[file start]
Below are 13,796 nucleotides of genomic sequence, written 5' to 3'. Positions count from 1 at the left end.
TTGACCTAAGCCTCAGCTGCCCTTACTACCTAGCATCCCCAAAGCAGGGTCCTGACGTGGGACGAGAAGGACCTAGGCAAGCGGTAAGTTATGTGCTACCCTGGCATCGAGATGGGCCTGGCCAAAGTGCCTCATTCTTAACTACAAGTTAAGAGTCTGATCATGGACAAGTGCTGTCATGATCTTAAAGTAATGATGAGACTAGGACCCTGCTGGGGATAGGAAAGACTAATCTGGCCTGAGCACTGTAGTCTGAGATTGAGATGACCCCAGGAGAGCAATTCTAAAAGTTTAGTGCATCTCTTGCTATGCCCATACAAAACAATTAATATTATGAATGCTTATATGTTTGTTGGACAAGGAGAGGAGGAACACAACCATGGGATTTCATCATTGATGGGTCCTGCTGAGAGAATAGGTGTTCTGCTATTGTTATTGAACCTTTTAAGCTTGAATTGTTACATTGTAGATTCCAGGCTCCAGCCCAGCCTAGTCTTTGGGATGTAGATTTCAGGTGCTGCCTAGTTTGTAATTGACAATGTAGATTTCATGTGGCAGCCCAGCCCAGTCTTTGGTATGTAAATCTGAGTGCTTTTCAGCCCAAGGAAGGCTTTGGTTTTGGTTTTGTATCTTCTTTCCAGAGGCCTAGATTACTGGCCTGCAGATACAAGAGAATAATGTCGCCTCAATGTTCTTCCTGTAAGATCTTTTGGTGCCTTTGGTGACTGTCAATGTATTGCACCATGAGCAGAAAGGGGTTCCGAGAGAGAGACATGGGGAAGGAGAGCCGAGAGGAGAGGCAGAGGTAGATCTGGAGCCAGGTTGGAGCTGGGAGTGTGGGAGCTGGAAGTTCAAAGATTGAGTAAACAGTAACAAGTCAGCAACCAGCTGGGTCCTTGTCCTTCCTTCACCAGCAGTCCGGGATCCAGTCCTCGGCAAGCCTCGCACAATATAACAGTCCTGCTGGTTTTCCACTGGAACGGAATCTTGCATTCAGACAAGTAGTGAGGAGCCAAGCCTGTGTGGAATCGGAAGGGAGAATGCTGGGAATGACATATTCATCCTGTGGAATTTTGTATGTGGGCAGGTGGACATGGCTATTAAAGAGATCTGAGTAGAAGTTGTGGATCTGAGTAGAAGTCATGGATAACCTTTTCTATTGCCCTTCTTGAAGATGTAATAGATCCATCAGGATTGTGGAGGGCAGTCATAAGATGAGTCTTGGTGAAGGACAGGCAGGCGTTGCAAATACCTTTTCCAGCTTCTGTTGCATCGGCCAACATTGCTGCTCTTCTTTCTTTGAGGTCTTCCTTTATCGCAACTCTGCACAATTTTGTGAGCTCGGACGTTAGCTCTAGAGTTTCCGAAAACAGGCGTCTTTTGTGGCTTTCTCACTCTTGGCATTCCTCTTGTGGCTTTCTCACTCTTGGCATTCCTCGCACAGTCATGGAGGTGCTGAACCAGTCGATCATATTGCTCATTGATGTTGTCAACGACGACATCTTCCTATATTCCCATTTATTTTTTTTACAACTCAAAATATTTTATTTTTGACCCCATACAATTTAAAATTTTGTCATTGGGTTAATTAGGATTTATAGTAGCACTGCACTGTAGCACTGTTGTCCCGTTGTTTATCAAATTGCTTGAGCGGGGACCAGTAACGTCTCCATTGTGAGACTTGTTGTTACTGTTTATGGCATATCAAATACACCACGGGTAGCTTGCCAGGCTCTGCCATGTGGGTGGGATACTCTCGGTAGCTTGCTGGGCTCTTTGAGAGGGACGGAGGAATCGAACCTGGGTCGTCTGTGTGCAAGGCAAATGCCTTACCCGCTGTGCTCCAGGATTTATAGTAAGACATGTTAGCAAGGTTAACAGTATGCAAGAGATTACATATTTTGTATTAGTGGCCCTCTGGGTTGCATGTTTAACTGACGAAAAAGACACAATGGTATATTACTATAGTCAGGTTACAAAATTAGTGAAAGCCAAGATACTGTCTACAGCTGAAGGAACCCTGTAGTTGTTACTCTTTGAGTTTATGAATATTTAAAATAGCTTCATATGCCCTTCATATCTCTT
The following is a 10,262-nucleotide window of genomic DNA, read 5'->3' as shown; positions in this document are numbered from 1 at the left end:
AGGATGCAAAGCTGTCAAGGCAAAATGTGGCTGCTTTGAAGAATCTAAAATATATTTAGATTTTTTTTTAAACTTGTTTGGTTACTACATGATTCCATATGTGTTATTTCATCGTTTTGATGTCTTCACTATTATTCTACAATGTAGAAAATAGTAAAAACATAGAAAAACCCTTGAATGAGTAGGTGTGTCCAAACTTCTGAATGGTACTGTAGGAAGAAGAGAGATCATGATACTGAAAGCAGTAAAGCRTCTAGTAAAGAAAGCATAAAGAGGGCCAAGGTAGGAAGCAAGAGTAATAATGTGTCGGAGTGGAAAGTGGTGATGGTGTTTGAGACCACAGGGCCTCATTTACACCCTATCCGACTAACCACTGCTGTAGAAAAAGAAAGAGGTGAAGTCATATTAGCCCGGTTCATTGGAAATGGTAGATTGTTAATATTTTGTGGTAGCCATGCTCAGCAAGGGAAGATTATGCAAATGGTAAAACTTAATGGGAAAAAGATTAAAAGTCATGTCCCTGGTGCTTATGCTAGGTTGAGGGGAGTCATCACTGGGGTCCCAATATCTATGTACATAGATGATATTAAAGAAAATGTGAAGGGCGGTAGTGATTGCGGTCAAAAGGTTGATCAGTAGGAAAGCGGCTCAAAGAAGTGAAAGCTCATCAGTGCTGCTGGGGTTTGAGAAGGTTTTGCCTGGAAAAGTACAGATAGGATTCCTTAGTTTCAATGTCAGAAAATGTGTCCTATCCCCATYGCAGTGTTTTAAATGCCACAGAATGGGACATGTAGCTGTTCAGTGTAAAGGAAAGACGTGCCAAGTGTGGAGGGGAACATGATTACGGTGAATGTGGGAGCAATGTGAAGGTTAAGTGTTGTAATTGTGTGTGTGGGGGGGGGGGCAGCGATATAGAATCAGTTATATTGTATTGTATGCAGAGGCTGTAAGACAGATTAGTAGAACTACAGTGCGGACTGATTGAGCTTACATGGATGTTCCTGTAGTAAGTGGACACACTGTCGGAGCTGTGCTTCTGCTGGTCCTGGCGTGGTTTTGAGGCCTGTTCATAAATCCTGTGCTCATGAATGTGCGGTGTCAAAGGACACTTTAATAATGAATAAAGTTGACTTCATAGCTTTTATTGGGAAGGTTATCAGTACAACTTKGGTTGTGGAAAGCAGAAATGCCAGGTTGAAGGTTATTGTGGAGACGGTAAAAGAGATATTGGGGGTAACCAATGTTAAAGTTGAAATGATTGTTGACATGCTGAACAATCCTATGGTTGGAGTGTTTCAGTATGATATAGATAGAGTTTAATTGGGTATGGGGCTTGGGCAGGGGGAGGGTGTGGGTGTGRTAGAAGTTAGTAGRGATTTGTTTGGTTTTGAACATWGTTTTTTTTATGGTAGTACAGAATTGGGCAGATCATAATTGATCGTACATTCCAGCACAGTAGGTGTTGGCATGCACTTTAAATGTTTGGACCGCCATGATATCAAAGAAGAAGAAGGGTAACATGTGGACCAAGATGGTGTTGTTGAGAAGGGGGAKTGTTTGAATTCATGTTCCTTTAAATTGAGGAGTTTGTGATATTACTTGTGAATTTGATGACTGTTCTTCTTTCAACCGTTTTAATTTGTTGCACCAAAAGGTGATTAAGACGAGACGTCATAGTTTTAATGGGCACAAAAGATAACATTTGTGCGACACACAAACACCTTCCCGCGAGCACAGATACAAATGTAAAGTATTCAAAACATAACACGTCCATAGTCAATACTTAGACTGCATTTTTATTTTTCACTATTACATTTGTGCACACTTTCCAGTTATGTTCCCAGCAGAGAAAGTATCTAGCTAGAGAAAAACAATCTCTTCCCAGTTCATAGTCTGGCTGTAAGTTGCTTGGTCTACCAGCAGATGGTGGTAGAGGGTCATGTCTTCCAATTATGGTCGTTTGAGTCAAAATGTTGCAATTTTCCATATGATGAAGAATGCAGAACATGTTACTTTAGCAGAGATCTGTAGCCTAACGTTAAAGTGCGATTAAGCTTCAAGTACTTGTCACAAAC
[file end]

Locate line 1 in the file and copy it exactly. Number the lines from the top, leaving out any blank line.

Below are 13,796 nucleotides of genomic sequence, written 5' to 3'. Positions count from 1 at the left end.